Meantime there was great weeping in the house of the prince’s father. His brother used every day to look at the tree planted in the courtyard by his own hand. Hitherto he had found the leaves of a living green colour; but suddenly he found some leaves fading. He gave the alarm to the king and queen, and told them how the leaves were fading. They concluded that the life of the elder prince must be in great danger. The younger prince therefore resolved to go to the help of his brother, but before going he planted a tree in the courtyard of the palace, similar to the one his brother had planted, and which was to be the index of the manner of his life. He chose the swiftest steed in the king’s stables, and galloped towards the forest. In the way he saw a dog with a puppy, and the puppy thinking that the rider was the same that had taken away his fellow-cub—for the two princes were exactly like each other—said, “As you have taken away my brother, take me also with you.” The younger prince understanding that his brother had taken away a puppy, he took up that cub as a companion. Further on, a young hawk, which was perched on a tree on the roadside, said to the prince, “You have taken away my brother; take me also, I beseech you”; on which the younger prince readily took it up. With these companions he went into the heart of the forest, where he saw a hut which he supposed to be the mendicant’s. But neither the mendicant nor his brother was there. Not knowing what to do or where to go, he dismounted from his horse, allowed it to graze, while he himself sat inside the house. At sunset the mendicant returned to his hut, and seeing the younger prince, said, “I am glad to see you. I told your brother never to go towards the north, for evil in that case would betide him; but it seems that, disobeying my orders, he has gone to the north and has fallen into the toils of a Rakshasi who lives there. There is no hope of rescuing him; perhaps he has already been devoured.” The younger prince forthwith went towards the north, where he saw a stag which he pierced with an arrow. The stag ran into a house which stood by, and the younger prince followed it. He was not a little astonished when, instead of seeing a stag, he saw a woman of exquisite beauty. He immediately concluded, from what he had heard from the mendicant, that the pretended woman was none other than the Rakshasi in whose power his brother was. The lady asked him to play a game of dice with her. He complied with the request, and on the same conditions on which the elder prince had played. The younger prince won; on which the lady produced the young hawk from the hole and gave it to the prince. The joy of the two hawks on meeting each other was great. The lady and the prince played a second time, and the prince won again. The lady therefore brought to the prince the young puppy lying in the hole. They played a third time, and the prince won a third time. The lady demurred to producing a young man exactly like the prince, pretending that it was impossible to get one; but on the prince insisting upon the fulfilment of the condition, his brother was produced. The joy of the two brothers on meeting each other was great. The Rakshasi said to the princes, “Don’t kill me, and I will tell you a secret which will save the life of the elder prince.” She then told them that the mendicant was a worshipper of the goddess Kali, who had a temple not far off; that he belonged to that sect of Hindus who seek perfection from intercourse with the spirits of departed men; that he had already sacrificed at the altar of Kali six human victims whose skulls could be seen in niches inside her temple; that he would become perfect when the seventh victim was sacrificed; and that the elder prince was intended for the seventh victim. The Rakshasi then told the prince to go immediately to the temple to find out the truth of what she had said. To the temple they accordingly went. When the elder prince went inside the temple, the skulls in the niches laughed a ghastly laugh. Horror-struck at the sight and sound, he inquired the cause of the laughter; and the skulls told him that they were glad because they were about to get another added to their number. One of the skulls, as spokesman of the rest, said, “Young prince, in a few days the mendicant’s devotions will be completed, and you will be brought into this temple and your head will be cut off, and you will keep company with us. But there is one way by which you can escape that fate and do us good.” “Oh, do tell me,” said the prince, “what that way is, and I promise to do you all the good I can.” The skull replied, “When the mendicant brings you into this temple to offer you up as a sacrifice, before cutting off your head he will tell you to prostrate yourself before Mother Kali, and while you prostrate yourself he will cut off your head. But take our advice, when he tells you to bow down before Kali, you tell him that as a prince you never bowed down to any one, that you never knew what bowing down was, and that the mendicant should show it to you by himself doing it in your presence. And when he bows down to show you how it is done, you take up your sword and separate his head from his body. And when you do that we shall all be restored to life, as the mendicant’s vows will be unfulfilled.” The elder prince thanked the skulls for their advice, and went into the hut of the mendicant along with his younger brother.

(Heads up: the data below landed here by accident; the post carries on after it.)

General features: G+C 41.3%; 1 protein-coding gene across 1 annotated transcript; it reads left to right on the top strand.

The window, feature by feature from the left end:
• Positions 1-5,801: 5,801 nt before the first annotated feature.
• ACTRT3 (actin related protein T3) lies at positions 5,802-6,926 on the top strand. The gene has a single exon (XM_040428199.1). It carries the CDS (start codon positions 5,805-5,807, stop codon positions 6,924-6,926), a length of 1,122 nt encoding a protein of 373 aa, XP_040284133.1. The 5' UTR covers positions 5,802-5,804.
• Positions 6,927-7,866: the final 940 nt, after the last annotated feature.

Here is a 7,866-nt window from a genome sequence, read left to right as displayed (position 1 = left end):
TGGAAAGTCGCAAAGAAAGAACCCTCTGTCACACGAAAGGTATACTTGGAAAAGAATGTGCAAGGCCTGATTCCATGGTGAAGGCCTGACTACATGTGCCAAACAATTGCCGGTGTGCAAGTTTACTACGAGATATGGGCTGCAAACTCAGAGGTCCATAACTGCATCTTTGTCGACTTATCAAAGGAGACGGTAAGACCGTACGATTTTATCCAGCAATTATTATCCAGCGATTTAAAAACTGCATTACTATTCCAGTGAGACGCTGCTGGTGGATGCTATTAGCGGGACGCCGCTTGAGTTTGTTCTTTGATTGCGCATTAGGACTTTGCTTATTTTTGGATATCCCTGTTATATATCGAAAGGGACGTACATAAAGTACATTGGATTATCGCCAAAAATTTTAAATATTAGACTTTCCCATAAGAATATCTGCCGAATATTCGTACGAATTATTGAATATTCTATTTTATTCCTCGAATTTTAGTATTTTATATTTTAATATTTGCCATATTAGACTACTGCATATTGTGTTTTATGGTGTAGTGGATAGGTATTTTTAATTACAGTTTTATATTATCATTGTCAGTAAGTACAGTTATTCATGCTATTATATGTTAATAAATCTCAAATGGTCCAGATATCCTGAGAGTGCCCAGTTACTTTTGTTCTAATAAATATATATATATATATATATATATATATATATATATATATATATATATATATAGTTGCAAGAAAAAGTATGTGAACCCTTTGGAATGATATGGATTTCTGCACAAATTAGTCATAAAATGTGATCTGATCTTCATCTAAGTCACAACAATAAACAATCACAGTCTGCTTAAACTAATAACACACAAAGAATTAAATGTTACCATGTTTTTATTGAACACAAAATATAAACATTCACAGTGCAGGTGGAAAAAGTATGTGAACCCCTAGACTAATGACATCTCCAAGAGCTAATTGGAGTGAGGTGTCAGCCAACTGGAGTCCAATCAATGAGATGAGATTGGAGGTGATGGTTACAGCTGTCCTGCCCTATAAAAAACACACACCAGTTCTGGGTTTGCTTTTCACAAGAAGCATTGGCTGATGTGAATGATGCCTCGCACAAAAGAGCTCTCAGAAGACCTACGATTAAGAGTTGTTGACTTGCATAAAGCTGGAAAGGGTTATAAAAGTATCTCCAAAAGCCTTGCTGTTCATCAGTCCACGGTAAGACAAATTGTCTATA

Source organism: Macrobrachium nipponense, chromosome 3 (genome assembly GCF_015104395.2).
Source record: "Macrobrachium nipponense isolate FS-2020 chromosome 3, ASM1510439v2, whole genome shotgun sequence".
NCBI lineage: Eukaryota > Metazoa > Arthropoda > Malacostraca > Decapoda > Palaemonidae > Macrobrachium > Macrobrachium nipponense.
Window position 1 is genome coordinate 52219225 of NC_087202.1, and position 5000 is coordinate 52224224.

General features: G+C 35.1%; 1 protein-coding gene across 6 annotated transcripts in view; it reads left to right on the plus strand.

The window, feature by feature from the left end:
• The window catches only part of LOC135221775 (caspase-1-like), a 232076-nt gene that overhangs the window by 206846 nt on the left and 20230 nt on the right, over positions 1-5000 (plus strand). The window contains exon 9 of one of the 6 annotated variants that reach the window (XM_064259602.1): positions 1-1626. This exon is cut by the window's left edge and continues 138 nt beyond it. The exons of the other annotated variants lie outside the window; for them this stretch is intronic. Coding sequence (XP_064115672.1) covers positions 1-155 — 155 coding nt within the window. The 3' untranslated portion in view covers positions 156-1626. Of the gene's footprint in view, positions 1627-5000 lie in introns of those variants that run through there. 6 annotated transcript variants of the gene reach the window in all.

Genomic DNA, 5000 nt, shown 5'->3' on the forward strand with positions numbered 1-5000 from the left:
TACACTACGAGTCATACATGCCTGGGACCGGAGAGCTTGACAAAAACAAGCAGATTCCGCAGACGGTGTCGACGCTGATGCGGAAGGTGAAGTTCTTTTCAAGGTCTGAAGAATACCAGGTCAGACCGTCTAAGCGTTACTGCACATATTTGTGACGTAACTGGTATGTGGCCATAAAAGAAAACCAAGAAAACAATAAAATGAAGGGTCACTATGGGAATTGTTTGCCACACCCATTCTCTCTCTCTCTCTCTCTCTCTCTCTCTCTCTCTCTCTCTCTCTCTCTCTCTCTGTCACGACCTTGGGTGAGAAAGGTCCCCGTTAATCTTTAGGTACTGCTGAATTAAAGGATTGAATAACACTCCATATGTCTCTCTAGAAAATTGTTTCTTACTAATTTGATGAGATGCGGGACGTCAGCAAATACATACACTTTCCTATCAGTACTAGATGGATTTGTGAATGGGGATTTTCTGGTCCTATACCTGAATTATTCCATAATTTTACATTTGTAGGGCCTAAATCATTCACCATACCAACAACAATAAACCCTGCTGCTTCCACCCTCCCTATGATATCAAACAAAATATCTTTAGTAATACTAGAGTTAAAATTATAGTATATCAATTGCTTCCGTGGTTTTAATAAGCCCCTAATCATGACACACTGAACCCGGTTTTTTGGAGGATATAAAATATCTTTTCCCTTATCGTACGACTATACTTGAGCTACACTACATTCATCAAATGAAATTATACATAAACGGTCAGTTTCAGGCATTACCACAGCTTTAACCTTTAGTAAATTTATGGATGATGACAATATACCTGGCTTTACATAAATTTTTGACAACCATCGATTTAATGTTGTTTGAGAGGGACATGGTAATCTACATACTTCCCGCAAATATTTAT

In the course of a few days the mendicant’s devotions were completed. On the following day he told the prince to go along with him to the temple of Kali, for what reason he did not mention; but the prince knew it was to offer him up as a victim to the goddess. The younger prince also went with them, but he was not allowed to go inside the temple. The mendicant then stood in the presence of Kali and said to the prince, “Bow down to the goddess.” The prince replied, “I have not, as a prince, bowed to any one; I do not know how to perform the act of prostration. Please show me the way first, and I’ll gladly do it.” The mendicant then prostrated himself before the goddess; and while he was doing so the prince at one stroke of his sword separated his head from his body. Immediately the skulls in the niches of the temple laughed aloud, and the goddess herself became propitious to the prince and gave him that virtue of perfection which the mendicant had sought to obtain. The skulls were again united to their respective bodies and became living men, and the two princes returned to their country.

Here my story endeth,

The Natiya-thorn withereth, etc.